Published at Thursday, October 18th 2018, 14:30:13 PM. Kitchen By Eleanor Ducharme. I am a big believer in the \"Open Floor Plan\" which has fewer walls and doors, with rooms tied together as open visual space. Keeping the Great Room, Dining Room and Kitchen \"open\" (meaning no walls between them) help make all the rooms \"feel bigger\". The wall removal helps facilitate the open communications between the rooms. You don't feel isolated in the kitchen when wall barriers are removed, and thus people don't have to step into the kitchen to talk to you. They can do it from outside the kitchen zone.
Published at Wednesday, October 17th 2018, 14:54:49 PM. Kitchen By Orane Pelletier. First, design your kitchen for timeless style and the future, not fashion. Most of us are aware that kitchen fashions come and go; we don't want to be spending thousands on a kitchen that will last a decade when its fashionable style will barely make it to the end of the year. This is reasonably obvious. The point I'm trying to make, is that kitchens are expensive, and given how long they last... you will probably want to update and change it. So if you latch on to a fad fashion, your chances of getting matching, or at least similar doors and accessories is unlikely. If you stick to say, a type of style like a minimalist, colonial or rustic one, in five years' time it's more likely that you will find parts of other kitchen ranges that you can blend into your own; this is particularly important if you decide to upgrade from an oven to a much larger range cooker, or switch to other appliances where much of your kitchen will need to be hacked away or replaced to accommodate it.
Published at Wednesday, October 17th 2018, 14:54:30 PM. Kitchen By Julie Chicoine. Now, current planning has opened up the kitchen to incorporate the social rooms again. New homes almost always have a breakfast/family room completely in view of the kitchen. The Great Room concept is simply a large social room with a kitchen in it. Walls between the kitchen and other rooms are being torn down in older homes in the effort to create multi-task, live-in kitchens. We have actually gone full circle, in a little over 100 years, by creating a modern version of a pre-electricity social/working kitchen.
Published at Wednesday, October 17th 2018, 14:54:15 PM. Kitchen By Fleur Deblois. The counter tops are important not only for the aesthetics of the kitchen but also these are the surfaces that will come in contact with your food. There are many materials you can choose for your counter tops whether granite, engineered stone, plastic laminates or tiles. Your choice of counter top material should be durable to hold your food. Your kitchen designer can help you minimise stone waste and save on material costs.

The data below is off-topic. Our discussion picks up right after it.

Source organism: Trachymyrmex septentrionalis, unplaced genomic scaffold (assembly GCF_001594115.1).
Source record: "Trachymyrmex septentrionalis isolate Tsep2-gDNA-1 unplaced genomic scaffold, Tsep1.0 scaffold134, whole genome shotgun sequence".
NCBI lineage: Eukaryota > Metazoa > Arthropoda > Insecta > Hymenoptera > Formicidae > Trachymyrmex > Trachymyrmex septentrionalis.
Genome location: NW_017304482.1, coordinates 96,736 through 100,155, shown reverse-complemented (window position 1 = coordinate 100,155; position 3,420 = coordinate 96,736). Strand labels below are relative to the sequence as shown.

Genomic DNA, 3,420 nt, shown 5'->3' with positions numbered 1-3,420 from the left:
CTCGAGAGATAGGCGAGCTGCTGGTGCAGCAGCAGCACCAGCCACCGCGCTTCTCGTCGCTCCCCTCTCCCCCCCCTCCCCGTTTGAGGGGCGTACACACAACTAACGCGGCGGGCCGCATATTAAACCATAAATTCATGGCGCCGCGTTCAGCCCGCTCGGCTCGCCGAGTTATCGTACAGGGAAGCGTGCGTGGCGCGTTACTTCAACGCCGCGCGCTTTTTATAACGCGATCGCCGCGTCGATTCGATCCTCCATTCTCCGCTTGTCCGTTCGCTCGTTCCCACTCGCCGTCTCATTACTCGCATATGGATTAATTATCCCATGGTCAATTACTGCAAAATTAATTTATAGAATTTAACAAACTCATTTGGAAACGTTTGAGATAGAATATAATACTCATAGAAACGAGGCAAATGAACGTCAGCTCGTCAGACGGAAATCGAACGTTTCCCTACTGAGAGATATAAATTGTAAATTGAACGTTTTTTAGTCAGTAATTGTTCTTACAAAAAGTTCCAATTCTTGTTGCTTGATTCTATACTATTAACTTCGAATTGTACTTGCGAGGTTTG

Published at Wednesday, October 17th 2018, 14:53:55 PM. Kitchen By Erembourg Guibord. By using just 3 tall cabinets (2' deep 7' tall) at the rear of the kitchen, and the open floor plan, this allows all the rest of the kitchen to have 36\" tall base cabinets and countertops, without overhead cabinets. Eliminating overhead cabinets (and the associated wall) just gives you an incredible open feeling. The kitchen isn't as nearly as cramped. The windows and natural light come from the windows of the other rooms and skylights, meaning you don't have to waste valuable kitchen wall space for windows. Place your sink and cooktop to face the open rooms.
Published at Wednesday, October 17th 2018, 14:53:41 PM. Kitchen By Eleanor Ducharme. As technology evolved, the iron stove was introduced. These stoves rather than being an open fire were closed in and this made cooking more efficient. By the late 19th century gas cooking was much more common. Cities started to build pipes, sewers and other forms of infrastructure, which made life a little easier, and meant that a consistent and reliable source of gas could be had. But kitchens were still nowhere near the modern day kitchen and often the kitchen room was also used as a bathroom or sleeping room.
Published at Wednesday, October 17th 2018, 14:53:25 PM. Kitchen By Erembourg Guibord. In the pantry, install a counter with 4 electric outlets. This is where the coffee maker, toaster, electric can openers, etc are to be permanently located. It keeps them off your kitchen countertops, but they are always available to use. No need to store them in your cabinets and no need for appliance garage cabinets. This leaves your main kitchen countertops \"clean\" (nothing on them) and more open for the food prep you need to do.